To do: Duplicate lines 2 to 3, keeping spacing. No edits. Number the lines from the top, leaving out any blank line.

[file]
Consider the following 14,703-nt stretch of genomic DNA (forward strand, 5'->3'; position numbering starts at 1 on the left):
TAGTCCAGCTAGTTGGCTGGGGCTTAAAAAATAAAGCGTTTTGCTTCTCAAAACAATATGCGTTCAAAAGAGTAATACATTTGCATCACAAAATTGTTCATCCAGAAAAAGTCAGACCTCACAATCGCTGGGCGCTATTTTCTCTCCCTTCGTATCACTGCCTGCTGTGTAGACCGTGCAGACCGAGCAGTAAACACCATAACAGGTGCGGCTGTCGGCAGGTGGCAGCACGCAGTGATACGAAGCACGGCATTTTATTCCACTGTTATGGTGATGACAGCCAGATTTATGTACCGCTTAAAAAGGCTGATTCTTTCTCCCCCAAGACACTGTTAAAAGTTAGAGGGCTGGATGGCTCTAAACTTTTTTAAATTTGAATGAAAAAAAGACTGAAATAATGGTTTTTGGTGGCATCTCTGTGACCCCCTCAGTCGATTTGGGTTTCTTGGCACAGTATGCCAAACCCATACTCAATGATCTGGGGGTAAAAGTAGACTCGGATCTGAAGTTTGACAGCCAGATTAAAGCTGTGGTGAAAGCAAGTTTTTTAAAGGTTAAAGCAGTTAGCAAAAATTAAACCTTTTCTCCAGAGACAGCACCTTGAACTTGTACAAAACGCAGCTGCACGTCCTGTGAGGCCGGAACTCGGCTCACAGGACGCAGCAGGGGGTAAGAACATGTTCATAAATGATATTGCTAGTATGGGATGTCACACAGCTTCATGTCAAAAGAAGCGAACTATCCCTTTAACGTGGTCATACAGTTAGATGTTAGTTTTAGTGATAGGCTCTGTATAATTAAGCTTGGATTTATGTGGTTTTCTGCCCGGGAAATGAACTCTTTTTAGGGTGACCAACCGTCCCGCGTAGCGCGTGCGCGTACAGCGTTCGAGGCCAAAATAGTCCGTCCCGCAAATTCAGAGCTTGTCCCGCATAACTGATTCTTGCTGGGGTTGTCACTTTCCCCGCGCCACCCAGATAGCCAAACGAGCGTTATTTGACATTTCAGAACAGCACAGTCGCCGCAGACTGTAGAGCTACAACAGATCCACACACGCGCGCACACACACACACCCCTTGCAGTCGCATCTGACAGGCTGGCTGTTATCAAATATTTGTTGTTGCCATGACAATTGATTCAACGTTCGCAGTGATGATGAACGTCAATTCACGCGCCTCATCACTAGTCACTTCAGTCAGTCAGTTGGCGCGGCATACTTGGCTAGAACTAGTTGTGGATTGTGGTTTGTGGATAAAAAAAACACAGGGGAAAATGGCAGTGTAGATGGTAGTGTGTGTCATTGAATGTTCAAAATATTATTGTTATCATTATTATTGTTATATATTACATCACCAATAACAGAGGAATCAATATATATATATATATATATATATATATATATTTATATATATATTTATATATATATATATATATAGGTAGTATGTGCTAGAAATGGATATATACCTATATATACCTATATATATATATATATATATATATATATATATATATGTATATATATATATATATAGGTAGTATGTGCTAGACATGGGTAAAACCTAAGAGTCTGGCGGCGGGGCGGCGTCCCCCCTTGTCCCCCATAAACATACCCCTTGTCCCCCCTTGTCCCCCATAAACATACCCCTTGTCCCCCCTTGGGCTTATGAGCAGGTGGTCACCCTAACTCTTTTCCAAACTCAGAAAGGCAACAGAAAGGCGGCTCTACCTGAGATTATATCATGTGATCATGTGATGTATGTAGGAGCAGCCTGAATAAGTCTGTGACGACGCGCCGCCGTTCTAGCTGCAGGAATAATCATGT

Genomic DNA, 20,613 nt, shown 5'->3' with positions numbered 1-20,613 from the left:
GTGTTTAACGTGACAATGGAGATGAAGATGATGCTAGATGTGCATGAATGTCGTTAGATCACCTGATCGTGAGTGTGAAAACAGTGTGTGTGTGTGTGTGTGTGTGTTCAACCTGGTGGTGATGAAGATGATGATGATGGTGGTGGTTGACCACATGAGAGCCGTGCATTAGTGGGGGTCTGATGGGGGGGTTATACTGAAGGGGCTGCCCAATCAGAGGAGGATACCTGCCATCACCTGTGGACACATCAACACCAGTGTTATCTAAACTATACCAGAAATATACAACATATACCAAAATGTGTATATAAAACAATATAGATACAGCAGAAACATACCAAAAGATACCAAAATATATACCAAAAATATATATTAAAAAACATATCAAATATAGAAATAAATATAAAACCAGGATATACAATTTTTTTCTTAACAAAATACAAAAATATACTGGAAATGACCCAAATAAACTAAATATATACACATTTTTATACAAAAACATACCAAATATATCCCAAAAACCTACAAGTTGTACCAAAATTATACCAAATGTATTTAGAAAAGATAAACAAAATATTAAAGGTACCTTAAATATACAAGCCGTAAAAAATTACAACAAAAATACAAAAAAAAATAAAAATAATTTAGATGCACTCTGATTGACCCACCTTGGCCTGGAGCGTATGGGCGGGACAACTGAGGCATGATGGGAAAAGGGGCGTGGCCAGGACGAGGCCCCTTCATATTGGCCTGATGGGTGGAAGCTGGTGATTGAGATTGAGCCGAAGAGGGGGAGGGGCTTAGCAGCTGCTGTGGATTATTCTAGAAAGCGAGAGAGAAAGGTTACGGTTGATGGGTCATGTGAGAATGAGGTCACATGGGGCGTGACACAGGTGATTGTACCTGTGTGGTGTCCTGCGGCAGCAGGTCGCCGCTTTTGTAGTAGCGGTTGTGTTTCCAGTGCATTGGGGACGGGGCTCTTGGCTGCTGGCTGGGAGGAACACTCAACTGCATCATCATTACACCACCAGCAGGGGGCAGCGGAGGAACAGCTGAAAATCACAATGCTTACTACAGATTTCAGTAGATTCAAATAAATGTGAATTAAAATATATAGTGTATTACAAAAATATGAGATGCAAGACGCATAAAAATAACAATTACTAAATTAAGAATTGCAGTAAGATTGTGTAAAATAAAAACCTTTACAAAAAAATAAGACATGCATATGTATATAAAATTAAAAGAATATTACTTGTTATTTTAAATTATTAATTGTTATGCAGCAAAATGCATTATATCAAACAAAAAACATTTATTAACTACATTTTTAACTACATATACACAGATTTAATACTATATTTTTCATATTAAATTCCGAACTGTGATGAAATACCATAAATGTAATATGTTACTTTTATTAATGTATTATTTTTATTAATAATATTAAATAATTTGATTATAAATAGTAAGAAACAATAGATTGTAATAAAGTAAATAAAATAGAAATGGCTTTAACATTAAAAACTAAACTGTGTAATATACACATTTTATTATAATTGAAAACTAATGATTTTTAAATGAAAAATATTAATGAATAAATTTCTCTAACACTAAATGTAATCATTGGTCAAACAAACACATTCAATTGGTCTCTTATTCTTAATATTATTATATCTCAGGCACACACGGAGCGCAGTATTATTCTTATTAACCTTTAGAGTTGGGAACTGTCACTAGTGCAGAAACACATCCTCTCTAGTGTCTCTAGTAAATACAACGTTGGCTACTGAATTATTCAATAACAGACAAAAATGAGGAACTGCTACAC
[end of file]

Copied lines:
TAGTCCAGCTAGTTGGCTGGGGCTTAAAAAATAAAGCGTTTTGCTTCTCAAAACAATATGCGTTCAAAAGAGTAATACATTTGCATCACAAAATTGTTCATCCAGAAAAAGTCAGACCTCACAATCGCTGGGCGCTATTTTCTCTCCCTTCGTATCACTGCCTGCTGTGTAGACCGTGCAGACCGAGCAGTAAACACCATAACAGGTGCGGCTGTCGGCAGGTGGCAGCACGCAGTGATACGAAGCACGGCATTTTATTCCACTGTTATGGTGATGACAGCCAGATTTATGTACCGCTTAAAAAGGCTGATTCTTTCTCCCCCAAGACACTGTTAAAAGTTAGAGGGCTGGATGGCTCTAAACTTTTTTAAATTTGAATGAAAAAAAGACTGAAATAATGGTTTTTGGTGGCATCTCTGTGACCCCCTCAGTCGATTTGGGTTTCTTGGCACAGTATGCCAAACCCATACTCAATGATCTGGGGGTAAAAGTAGACTCGGATCTGAAGTTTGACAGCCAGATTAAAGCTGTGGTGAAAGCAAGTTTTTTAAAGGTTAAAGCAGTTAGCAAAAATTAAACCTTTTCTCCAGAGACAGCACCTTGAACTTGTACAAAACGCAGCTGCACGTCCTGTGAGGCCGGAACTCGGCTCACAGGACGCAGCAGGGGGTAAGAACATGTTCATAAATGATATTGCTAGTATGGGATGTCACACAGCTTCATGTCAAAAGAAGCGAACTATCCCTTTAACGTGGTCATACAGTTAGATGTTAGTTTTAGTGATAGGCTCTGTATAATTAAGCTTGGATTTATGTGGTTTTCTGCCCGGGAAATGAACTCTTTTTAGGGTGACCAACCGTCCCGCGTAGCGCGTGCGCGTACAGCGTTCGAGGCCAAAATAGTCCGTCCCGCAAATTCAGAGCTTGTCCCGCATAACTGATTCTTGCTGGGGTTGTCACTTTCCCCGCGCCACCCAGATAGCCAAACGAGCGTTATTTGACATTTCAGAACAGCACAGTCGCCGCAGACTGTAGAGCTACAACAGATCCACACACGCGCGCACACACACACACCCCTTGCAGTCGCATCTGACAGGCTGGCTGTTATCAAATATTTGTTGTTGCCATGACAATTGATTCAACGTTCGCAGTGATGATGAACGTCAATTCACGCGCCTCATCACTAGTCACTTCAGTCAGTCAGTTGGCGCGGCATACTTGGCTAGAACTAGTTGTGGATTGTGGTTTGTGGATAAAAAAAACACAGGGGAAAATGGCAGTGTAGATGGTAGTGTGTGTCATTGAATGTTCAAAATATTATTGTTATCATTATTATTGTTATATATTACATCACCAATAACAGAGGAATCAATATATATATATATATATATATATATATATATTTATATATATATTTATATATATATATATATATAGGTAGTATGTGCTAGAAATGGATATATACCTATATATACCTATATATATATATATATATATATATATATATATATATGTATATATATATATATATAGGTAGTATGTGCTAGACATGGGTAAAACCTAAGAGTCTGGCGGCGGGGCGGCGTCCCCCCTTGTCCCCCATAAACATACCCCTTGTCCCCCCTTGTCCCCCATAAACATACCCCTTGTCCCCCCTTGGGCTTATGAGCAGGTGGTCACCCTAACTCTTTTCCAAACTCAGAAAGGCAACAGAAAGGCGGCTCTACCTGAGATTATATCATGTGATCATGTGATGTATGTAGGAGCAGCCTGAATAAGTCTGTGACGACGCGCCGCCGTTCTAGCTGCAGGAATAATCATGT

Genomic DNA, 20,613 nt, shown 5'->3' with positions numbered 1-20,613 from the left: